Atmel Start ... sigh.

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I have used Atmel processors on numerous boards for over 10 years.  I really like Atmel Studio.  I selected a SAME54 part and was forced to use START / ASF4 because its not supported in ASF3.  Before I get to the really negative parts I will state a few things:

 

  • It's a good idea, and the overall implementation is pretty good.  
  • I particularly like the pin editor and selecting pins in modules which helps prevent bad pin assignments from pin mux confusion.
  • ASF4 is a complete rewrite of the libraries and parts of these libraries are better implemented, specifically asynchronous I2C is better and CAN implementation was better.

 

Now the part you probably want to hear.

 

  • Yesterday, the server gave me "Failed Loading Project".  It persists today.  Old archived versions of the project also don't load.  My guess is there was a server update that broke my project.  It's only a guess because I am given zero information to diagnose the problem.
  • Let me be crystal clear to the START developers.  I am in the middle of tight deadline and look to be forced to re-enter a complex project from scratch. 
  • NEVER EVER do this to me, this is a very serious issue.  I will never use ASF4 / START again for this reason alone, and probably will need to abandon Atmel processors.  This is the exact fear of using an online project configuration tool, it can disappear and break at any time.  This is not a toy for me, it is not a hobby.  You can't just break project loading and provide zero information on how to correct the problem.
  • ASF4 is a complete re-write of the libraries.  All my old shared code for multiple boards on this project is non-functional.  You cannot mix / match ASF3 and ASF4 code.
  • ASF4 documentation is non-existent.  What I could find is basically just a list of function calls. ASF3 documentation was stellar in comparison.
  • There are almost no example projects for my processor.  The code generator has some examples in it but they are inadequate.  
  • In order to do anything complex you have to go into the library code to figure out what it is doing.  This code has sparse documentation and parts of it are written in absurd abstract ways by a code generator that only serious C developers can reverse engineer.  Thankfully I can do this, but 20 years ago it would have been a hopeless endeavor.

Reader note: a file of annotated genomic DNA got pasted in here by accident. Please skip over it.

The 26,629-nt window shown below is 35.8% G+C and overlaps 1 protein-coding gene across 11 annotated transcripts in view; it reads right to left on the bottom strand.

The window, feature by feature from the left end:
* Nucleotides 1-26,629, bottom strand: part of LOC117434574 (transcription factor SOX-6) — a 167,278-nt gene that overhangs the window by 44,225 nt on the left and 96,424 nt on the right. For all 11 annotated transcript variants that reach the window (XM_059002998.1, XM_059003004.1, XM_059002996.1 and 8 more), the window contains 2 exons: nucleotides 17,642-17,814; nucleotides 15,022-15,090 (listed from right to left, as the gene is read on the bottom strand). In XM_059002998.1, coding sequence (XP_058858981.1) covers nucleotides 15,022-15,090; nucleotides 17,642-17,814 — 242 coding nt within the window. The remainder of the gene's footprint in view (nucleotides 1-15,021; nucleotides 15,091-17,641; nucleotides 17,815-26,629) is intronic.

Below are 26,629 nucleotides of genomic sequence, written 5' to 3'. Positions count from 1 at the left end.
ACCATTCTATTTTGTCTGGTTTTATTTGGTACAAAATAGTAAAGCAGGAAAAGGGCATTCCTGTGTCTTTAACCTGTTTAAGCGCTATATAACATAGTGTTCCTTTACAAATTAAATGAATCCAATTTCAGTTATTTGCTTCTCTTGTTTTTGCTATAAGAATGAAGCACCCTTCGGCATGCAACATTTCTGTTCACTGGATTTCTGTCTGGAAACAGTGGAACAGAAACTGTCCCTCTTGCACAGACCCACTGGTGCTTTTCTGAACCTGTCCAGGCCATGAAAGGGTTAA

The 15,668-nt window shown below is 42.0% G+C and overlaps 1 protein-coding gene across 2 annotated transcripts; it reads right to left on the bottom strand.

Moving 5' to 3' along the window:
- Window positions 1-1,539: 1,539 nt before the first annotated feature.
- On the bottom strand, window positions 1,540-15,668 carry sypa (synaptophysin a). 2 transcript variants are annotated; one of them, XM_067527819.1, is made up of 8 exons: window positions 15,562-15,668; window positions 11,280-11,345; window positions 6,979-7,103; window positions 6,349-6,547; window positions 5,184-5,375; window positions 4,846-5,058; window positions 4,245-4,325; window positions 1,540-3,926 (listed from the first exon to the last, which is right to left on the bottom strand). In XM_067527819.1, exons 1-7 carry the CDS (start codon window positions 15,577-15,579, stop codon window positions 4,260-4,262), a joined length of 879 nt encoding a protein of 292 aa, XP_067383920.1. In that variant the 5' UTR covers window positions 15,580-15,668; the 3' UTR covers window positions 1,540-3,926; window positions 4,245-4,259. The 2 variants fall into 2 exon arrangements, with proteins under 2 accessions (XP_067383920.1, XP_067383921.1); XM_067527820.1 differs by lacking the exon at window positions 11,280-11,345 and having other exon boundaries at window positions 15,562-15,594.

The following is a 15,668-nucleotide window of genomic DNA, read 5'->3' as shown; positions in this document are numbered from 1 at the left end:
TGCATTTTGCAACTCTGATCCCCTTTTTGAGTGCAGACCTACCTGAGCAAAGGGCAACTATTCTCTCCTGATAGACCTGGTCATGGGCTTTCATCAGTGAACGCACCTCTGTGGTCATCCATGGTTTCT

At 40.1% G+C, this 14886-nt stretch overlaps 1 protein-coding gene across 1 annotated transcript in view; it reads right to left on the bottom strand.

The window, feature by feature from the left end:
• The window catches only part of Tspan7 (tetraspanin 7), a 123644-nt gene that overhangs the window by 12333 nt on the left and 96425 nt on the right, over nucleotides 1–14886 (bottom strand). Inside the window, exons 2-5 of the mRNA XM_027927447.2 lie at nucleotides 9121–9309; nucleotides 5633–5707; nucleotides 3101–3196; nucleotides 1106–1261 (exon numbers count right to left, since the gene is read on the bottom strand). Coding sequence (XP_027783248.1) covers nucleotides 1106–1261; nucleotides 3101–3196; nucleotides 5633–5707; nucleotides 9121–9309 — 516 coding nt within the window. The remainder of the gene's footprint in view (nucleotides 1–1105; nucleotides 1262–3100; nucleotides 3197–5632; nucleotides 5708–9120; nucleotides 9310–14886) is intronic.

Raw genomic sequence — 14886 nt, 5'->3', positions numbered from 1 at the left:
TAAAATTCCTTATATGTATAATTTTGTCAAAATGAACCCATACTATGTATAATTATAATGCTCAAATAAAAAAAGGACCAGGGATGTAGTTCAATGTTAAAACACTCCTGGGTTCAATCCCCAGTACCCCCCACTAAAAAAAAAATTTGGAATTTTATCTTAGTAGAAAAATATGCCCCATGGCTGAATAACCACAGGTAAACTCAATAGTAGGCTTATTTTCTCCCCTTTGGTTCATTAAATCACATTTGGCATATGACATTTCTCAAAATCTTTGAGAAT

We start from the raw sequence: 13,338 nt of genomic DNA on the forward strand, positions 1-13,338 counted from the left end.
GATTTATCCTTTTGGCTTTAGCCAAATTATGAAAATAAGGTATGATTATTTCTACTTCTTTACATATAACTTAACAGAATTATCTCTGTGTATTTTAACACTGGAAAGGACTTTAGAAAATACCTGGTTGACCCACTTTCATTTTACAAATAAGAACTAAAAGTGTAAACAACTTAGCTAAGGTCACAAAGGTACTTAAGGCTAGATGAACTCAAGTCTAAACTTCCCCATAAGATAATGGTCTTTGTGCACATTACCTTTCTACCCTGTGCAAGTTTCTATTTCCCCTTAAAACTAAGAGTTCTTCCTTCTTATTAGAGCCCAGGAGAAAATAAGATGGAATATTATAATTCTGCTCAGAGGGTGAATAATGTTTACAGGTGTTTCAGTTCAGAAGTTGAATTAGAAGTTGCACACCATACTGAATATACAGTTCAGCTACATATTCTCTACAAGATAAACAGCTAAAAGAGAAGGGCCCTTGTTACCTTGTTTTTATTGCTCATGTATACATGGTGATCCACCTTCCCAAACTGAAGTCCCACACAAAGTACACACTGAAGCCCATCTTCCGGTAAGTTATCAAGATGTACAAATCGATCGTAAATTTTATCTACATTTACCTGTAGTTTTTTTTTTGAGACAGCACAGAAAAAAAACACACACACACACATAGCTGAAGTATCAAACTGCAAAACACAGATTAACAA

• The cycle time for loading, changing a minor parameter, exporting is too long.  I ended up going into the generated configuration headers and changing it there.
  • Some modules aren't well developed yet.  The I2S module doesn't allow advanced implementation and the code generator has bugs that I had to track down and fix manually.  Every time I export code I have to go back in and re-fix the code.

 

Summary.  Good idea.  95% implemented well.  The last 5% are an absolute deal breaker.  Things I would like to see:

 

  1. Diagnostics on failed project loads and access to previous server implementations.
  2. Better ASF4 documentation and better examples up to the previous ASF3 standard.
  3. A less abstracted version of library code.
  4. Access to library code for modules not in the START project.
  5. A way to run START when I don't have online access.

 

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I wholeheartedly agree!

 

To work around a lot of those problems I find myself loading the project back into START, making changes or adding components, exporting the source code to a new project, then MANUALLY merging the new code into my project (WinMerge is my diff program of choice right now).

 

One thing to try for the failed server import - manually edit the atmel_start_config.start file and delete modules under the drivers section, one by one until it imports.  In my case the server failing to load was fixed by removing the CRYPTOGRAPHY_0 section.  The rest of the project loaded fine.

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Disclaimer: I've been assimilated by the Borg and have fully embraced Atmel START surprise.  Yes, it has its holes and quirks, but it has allowed me to configure (and reconfigure) large and complex systems for the SAME54 rapidly.

 

When the server gave you the "Failed Loading Project" error, was that using the web browser or from within the Atmel Studio "Re-Configure Atmel Start Project" menu item? 

 

I ask because the I've seen that message ("Failed Loading Project") from within Atmel Studio, when actually there was a dialog window (hidden under the main window) asking if it was safe to reload the project.  That has thrown me for a loop a couple of times, and more a failing of Atmel Studio 7 than Atmel START.

 

 

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I tried both Atmel Studio and loading the files manually in my browser.  It's not a corrupted file because all the archived projects are broken too (!!!).

 

The project loader knows where it failed, or it should.  If it gave me an error such as "failed to load object I2S" then it would give me somewhere to look.  If they update their server code there ought to be a way to know that, and what was changed.  This would also allow me to debug it.  I'm just editing the config files now.